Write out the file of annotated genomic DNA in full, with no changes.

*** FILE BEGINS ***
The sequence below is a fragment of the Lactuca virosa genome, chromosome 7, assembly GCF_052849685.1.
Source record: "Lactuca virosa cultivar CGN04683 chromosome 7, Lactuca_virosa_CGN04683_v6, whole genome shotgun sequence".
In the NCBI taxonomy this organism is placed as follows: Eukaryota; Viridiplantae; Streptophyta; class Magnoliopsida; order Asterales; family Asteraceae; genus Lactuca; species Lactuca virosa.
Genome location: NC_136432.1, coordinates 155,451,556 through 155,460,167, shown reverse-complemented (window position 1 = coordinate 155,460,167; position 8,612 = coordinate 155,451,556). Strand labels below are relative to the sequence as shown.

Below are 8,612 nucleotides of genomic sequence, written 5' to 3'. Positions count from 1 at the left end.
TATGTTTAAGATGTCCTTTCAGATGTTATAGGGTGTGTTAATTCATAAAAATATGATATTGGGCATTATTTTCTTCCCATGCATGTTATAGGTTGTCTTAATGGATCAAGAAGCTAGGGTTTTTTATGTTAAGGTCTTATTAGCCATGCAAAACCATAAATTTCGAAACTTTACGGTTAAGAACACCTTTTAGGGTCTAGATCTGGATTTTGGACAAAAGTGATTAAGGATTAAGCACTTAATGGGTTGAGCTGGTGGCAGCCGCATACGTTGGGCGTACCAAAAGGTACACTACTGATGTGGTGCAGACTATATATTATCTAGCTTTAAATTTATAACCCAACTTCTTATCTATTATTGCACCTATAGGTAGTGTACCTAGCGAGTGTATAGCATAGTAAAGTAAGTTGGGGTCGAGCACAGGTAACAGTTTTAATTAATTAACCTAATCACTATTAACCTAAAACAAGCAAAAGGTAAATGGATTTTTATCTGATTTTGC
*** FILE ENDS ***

The sequence below is a fragment of the Lactuca virosa genome, chromosome 7, assembly GCF_052849685.1.
Source record: "Lactuca virosa cultivar CGN04683 chromosome 7, Lactuca_virosa_CGN04683_v6, whole genome shotgun sequence".
In the NCBI taxonomy this organism is placed as follows: Eukaryota; Viridiplantae; Streptophyta; class Magnoliopsida; order Asterales; family Asteraceae; genus Lactuca; species Lactuca virosa.
Genome location: NC_136432.1, coordinates 155,451,556 through 155,460,167, shown reverse-complemented (window position 1 = coordinate 155,460,167; position 8,612 = coordinate 155,451,556). Strand labels below are relative to the sequence as shown.

Below are 8,612 nucleotides of genomic sequence, written 5' to 3'. Positions count from 1 at the left end.
TATGTTTAAGATGTCCTTTCAGATGTTATAGGGTGTGTTAATTCATAAAAATATGATATTGGGCATTATTTTCTTCCCATGCATGTTATAGGTTGTCTTAATGGATCAAGAAGCTAGGGTTTTTTATGTTAAGGTCTTATTAGCCATGCAAAACCATAAATTTCGAAACTTTACGGTTAAGAACACCTTTTAGGGTCTAGATCTGGATTTTGGACAAAAGTGATTAAGGATTAAGCACTTAATGGGTTGAGCTGGTGGCAGCCGCATACGTTGGGCGTACCAAAAGGTACACTACTGATGTGGTGCAGACTATATATTATCTAGCTTTAAATTTATAACCCAACTTCTTATCTATTATTGCACCTATAGGTAGTGTACCTAGCGAGTGTATAGCATAGTAAAGTAAGTTGGGGTCGAGCACAGGTAACAGTTTTAATTAATTAACCTAATCACTATTAACCTAAAACAAGCAAAAGGTAAATGGATTTTTATCTGATTTTGC